Continue: Project Almanac - Trailer Trailer
Things are finally quieting down for Bryan Mills (Liam Neeson). After the ex-special forces operative tracked down and returned his daughter (Maggie Grace), then his wife (Famke Janssen) following their captures, Mills is now settling into a normal life in Los Angeles. But when his wife is suddenly murdered by an unknown villain, Mills finds himself accused and ends up on the run from the LAPD. Inspector Franck Dotzler (Forest Whitaker) heads up the investigation against Mills and orders him to give himself up. But Mills is not going down until he looks for his wife’s murderer, finds them, and kills them.
Continue: Taken 3 Trailer
Jonny Weston is negotiating a role in the follow-up to 2013's 'Divergent' starring Shailene Woodley and Theo James in lead roles.
Jonny Weston is in final negotiations to join 'Insurgent'.
Continue reading: Jonny Weston In Talks For Insurgent
Despite a number of exhilarating surfing sequences, the interesting true story of surf legend Jay Moriarty is transformed into another dull Hollywood biopic. Painfully family-friendly, it's all so relentlessly smiley and sun-kissed that we wonder where the real story and characters are amid the sticky schmaltz. Even so, it's so beautifully shot that it holds our attention, especially when the cameras are riding the waves.
By the time he was 9 years old in 1987, Jay (Timberline) was already an expert on the tides in his home town of Santa Cruz, California. Watching the surfers every day, he longs to get out there himself. His mother (Shue) is a sleepy alcoholic and he never knew his father, so he adopts salty old surfer Frosty (Butler) as a mentor, even though he's not sure he wants the job. Especially since he's doing everything to avoid his own wife (Spencer) and baby. But Frosty sees Jay's natural talent, and seven years later Jay (now Weston) has the confidence to ask Frosty to teach him how to ride the mavericks, mythical monster waves that only come along every few months.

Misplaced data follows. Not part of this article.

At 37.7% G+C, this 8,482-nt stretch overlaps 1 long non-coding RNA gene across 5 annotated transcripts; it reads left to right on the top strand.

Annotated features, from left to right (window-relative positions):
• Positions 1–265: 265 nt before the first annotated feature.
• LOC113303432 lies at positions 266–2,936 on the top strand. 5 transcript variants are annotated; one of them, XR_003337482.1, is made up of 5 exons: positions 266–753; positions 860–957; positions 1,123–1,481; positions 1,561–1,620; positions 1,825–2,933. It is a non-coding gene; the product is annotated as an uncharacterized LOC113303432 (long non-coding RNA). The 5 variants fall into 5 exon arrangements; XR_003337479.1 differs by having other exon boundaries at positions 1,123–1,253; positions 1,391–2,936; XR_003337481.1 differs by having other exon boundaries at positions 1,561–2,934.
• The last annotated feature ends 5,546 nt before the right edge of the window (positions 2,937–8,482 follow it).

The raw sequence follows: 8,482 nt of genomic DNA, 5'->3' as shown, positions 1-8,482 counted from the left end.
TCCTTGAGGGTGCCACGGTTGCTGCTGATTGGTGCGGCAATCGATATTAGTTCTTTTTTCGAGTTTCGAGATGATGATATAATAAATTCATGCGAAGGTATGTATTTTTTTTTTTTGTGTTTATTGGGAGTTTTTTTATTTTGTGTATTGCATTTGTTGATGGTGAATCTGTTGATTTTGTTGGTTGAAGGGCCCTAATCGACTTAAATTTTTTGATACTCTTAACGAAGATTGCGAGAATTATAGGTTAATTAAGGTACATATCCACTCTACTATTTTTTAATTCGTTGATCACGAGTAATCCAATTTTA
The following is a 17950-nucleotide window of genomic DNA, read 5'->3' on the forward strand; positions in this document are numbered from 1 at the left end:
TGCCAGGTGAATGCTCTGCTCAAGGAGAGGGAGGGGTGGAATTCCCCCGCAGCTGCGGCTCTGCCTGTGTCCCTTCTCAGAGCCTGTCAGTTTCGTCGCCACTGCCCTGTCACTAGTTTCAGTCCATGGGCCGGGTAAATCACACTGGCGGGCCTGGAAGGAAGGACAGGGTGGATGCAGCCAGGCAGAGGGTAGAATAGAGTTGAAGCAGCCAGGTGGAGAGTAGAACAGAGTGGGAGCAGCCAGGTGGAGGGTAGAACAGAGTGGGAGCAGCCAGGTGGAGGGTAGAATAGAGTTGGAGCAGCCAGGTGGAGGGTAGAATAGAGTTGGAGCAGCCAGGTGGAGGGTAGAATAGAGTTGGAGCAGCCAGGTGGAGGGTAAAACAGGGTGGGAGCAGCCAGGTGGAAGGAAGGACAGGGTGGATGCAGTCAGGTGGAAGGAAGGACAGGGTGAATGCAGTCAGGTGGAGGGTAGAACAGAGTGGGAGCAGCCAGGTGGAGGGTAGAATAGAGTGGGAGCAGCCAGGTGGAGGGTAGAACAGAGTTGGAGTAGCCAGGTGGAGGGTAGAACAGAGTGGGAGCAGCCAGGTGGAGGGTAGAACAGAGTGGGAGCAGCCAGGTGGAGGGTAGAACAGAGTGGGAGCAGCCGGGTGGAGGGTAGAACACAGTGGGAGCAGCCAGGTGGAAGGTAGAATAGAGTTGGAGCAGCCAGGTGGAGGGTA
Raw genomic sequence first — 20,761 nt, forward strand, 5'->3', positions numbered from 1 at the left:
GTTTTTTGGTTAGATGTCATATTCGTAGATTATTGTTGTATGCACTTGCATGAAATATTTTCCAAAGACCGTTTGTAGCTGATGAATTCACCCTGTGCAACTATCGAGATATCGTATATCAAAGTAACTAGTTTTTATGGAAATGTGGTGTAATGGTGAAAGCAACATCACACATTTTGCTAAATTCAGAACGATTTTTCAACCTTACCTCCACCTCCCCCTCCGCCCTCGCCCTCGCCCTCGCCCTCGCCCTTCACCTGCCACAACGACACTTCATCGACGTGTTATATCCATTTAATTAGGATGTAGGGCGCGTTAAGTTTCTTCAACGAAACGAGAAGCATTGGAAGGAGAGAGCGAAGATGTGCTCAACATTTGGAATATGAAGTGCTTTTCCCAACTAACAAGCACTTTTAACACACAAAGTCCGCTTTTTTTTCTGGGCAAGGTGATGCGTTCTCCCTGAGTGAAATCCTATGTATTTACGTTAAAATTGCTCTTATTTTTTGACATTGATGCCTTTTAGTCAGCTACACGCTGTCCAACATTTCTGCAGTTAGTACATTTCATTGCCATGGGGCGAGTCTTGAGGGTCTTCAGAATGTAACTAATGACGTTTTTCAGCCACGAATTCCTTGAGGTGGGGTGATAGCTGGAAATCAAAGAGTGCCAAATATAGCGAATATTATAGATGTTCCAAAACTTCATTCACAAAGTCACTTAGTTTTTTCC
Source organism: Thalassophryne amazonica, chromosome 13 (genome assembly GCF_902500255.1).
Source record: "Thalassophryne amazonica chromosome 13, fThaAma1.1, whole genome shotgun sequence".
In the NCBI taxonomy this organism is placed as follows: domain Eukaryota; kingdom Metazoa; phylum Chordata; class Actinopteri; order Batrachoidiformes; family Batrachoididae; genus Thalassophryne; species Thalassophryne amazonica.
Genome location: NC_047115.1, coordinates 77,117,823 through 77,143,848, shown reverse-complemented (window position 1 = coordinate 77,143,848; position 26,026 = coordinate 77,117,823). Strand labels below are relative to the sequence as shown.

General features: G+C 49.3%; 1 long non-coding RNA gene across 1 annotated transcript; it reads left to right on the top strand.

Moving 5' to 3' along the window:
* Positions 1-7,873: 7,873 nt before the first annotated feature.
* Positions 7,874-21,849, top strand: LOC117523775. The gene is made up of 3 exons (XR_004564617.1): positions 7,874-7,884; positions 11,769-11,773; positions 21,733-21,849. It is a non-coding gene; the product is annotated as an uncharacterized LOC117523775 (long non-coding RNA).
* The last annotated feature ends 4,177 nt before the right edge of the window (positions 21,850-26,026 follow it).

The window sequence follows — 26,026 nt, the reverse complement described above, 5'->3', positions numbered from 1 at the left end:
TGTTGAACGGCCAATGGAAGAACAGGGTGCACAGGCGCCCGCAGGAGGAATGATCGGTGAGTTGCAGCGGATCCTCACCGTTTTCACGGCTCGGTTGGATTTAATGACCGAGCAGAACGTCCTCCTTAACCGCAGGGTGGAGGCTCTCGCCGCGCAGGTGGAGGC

With its absent father and drunken mother, the script never feels like more than an after-school special, complete with a bat-wielding bully (Handley) and a surf babe (Rambin) who chastely flirts with Jay whenever they meet. Frosty even sets Karate Kid-style pointless tasks for Jay to teach him the bigger picture. But this set-up is so trite that we never have even the slightest doubt about where it's going. And the characters all feel like cliches rather than real people. The three women are especially wasted, but at least they add spark to their roles.
Continue reading: Chasing Mavericks Review